John E. Cribbet

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John Edward Cribbet (February 21, 1918 – May 23, 2009) was a well-known legal scholar, dean of the University of Illinois College of Law, and chancellor of the University of Illinois.[1][2]

Biography[edit]

Cribbet was born in Findlay, Illinois just outside Decatur.[1] His mother raised him after his father died from the Spanish flu.[1] Dr. Cribbet received his undergraduate degree from Illinois Wesleyan University.[1] There, he met his wife Betty Smith.[1] After graduation, Dr. Cribbet joined the Army for World War II. He served as an aide-de-camp for Lt. Gen. Troy H. Middleton on the European front.[1] His service produced a number of medals and stories, which he would later relate in his popular law lectures.[1]

Cribbet then decided to attended the University of Illinois College of Law where he received his J.D. degree in 1947.[1][3] He spent a few months in law practice in Bloomington, Illinois at the law firm of Costigan, Wollrab, and Yoder before he was invited back to the University of Illinois to teach law.[1][3] As a professor, he held visiting positions at the University of Michigan Law School and the University of Texas School of Law.[3] In 1967 he was appointed as dean of the law school, a position he held until 1979 when he was asked to serve as chancellor of the campus.[1][4]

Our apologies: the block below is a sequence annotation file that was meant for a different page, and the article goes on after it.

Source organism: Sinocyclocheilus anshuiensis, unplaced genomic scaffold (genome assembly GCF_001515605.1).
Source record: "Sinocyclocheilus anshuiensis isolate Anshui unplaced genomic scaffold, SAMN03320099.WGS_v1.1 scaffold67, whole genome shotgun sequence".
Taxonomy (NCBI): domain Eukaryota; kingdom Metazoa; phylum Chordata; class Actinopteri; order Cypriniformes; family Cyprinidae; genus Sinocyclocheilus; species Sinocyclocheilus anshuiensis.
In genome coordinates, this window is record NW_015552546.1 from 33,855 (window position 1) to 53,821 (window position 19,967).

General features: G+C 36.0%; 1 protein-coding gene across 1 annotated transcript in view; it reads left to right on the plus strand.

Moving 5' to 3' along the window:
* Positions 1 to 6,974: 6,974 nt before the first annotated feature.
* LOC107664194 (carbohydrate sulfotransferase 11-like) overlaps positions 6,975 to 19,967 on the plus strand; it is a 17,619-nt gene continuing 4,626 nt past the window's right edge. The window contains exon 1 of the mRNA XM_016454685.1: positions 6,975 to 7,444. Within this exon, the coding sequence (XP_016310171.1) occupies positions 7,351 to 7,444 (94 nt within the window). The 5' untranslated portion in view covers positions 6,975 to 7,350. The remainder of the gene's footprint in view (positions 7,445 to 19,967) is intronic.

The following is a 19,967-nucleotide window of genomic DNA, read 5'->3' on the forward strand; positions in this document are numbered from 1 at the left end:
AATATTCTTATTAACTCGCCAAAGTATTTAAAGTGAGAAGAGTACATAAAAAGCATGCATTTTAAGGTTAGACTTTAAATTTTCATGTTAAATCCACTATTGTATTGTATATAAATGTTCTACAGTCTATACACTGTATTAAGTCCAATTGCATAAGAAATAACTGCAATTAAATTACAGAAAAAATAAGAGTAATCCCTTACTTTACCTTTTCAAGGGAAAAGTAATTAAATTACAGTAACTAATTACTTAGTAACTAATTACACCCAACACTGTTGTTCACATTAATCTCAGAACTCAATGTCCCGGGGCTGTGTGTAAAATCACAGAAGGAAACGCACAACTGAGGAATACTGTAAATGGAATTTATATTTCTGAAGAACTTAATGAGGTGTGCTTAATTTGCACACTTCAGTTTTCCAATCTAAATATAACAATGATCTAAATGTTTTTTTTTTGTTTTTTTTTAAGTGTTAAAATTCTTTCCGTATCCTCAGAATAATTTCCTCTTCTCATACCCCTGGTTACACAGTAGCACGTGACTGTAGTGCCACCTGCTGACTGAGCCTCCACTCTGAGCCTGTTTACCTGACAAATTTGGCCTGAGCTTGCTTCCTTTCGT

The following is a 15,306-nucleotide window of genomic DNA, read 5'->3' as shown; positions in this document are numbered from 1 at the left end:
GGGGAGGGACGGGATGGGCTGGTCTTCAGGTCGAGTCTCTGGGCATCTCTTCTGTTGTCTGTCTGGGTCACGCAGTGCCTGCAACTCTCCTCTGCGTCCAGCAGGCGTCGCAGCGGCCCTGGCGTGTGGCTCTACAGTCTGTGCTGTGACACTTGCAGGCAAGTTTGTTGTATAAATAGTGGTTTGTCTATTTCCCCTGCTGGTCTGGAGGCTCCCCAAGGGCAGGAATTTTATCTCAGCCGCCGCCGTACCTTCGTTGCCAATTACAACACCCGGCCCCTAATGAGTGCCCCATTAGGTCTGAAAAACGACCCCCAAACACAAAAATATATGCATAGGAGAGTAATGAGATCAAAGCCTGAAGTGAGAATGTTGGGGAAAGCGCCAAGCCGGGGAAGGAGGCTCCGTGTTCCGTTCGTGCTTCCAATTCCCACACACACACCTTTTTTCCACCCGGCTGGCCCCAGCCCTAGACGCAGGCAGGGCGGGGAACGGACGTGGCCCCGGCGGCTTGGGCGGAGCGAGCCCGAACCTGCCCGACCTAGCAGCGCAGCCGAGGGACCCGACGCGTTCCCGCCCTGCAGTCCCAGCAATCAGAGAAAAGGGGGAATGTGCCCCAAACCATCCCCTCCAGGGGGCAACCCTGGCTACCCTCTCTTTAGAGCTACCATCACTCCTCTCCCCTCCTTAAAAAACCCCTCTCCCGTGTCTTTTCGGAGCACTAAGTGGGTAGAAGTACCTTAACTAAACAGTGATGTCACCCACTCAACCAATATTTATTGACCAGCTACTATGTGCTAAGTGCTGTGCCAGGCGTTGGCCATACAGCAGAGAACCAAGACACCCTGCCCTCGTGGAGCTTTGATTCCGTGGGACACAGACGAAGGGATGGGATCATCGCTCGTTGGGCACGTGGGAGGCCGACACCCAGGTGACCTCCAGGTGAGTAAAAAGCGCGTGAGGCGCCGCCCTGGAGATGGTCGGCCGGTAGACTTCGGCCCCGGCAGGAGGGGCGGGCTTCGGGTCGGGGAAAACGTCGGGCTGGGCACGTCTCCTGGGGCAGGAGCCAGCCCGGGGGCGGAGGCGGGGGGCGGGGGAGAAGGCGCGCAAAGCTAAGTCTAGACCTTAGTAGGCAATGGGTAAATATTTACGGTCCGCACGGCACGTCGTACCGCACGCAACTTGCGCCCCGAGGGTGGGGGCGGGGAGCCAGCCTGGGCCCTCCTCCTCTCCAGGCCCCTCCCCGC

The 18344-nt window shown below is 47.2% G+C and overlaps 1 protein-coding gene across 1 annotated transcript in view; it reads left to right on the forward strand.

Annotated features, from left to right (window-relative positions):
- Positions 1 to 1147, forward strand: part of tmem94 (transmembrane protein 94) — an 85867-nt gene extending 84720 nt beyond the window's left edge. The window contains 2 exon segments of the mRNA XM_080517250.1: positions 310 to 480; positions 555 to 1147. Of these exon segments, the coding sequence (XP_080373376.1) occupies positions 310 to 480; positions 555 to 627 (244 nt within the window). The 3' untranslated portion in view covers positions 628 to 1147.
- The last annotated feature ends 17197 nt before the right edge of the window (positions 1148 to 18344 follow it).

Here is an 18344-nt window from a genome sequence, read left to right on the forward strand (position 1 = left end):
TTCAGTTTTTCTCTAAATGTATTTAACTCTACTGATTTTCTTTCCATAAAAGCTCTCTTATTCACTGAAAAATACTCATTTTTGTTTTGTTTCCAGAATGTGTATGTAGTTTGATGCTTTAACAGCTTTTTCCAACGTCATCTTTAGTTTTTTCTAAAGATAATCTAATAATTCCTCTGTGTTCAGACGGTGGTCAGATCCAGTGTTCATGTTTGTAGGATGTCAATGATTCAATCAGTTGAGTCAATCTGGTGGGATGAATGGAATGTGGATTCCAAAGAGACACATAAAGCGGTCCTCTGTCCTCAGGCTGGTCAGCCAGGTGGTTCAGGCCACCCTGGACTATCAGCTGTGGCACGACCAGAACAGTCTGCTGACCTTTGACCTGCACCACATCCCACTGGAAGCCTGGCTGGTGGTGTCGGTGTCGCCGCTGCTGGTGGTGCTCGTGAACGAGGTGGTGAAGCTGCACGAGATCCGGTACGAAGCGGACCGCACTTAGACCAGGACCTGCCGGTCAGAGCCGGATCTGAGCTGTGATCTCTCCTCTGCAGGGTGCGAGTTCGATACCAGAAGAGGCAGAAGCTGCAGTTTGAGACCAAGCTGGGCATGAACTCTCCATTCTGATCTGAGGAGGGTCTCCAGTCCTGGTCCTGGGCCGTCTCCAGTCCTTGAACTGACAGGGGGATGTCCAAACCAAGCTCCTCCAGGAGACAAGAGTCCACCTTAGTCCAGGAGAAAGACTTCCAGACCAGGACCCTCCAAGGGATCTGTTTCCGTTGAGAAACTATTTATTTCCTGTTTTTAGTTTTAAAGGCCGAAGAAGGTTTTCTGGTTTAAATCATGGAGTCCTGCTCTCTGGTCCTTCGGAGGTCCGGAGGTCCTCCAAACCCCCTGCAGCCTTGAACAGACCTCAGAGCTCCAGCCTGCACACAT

Cribbet was survived by his wife Betty; his two daughters, Pamela Steward and Carol Cribbet-Bell; five grandchildren; and seven great-grandchildren.[1]

Chancellorship[edit]

Cribbet was named acting chancellor on July 1, 1979 after William P. Gerberding left the position for the presidency of the University of Washington.[4] The University of Illinois Board of Trustees formally named Cribbet as chancellor in December of that year.[4] At the time of Cribbet's appointment University President Stanley O. Ikenberry had positive words for the new Chancellor. He stated Chancellor Cribbet "[would] bring to the position of chancellor extensive experience as an academic leader, what [he had] found to be an extraordinary soundness of judgment, and an absolutely superb reputation in his profession."[4] For his part, the new chancellor told the press that he would strive to "strengthen the voice" of students and faculty in campus governance.[4]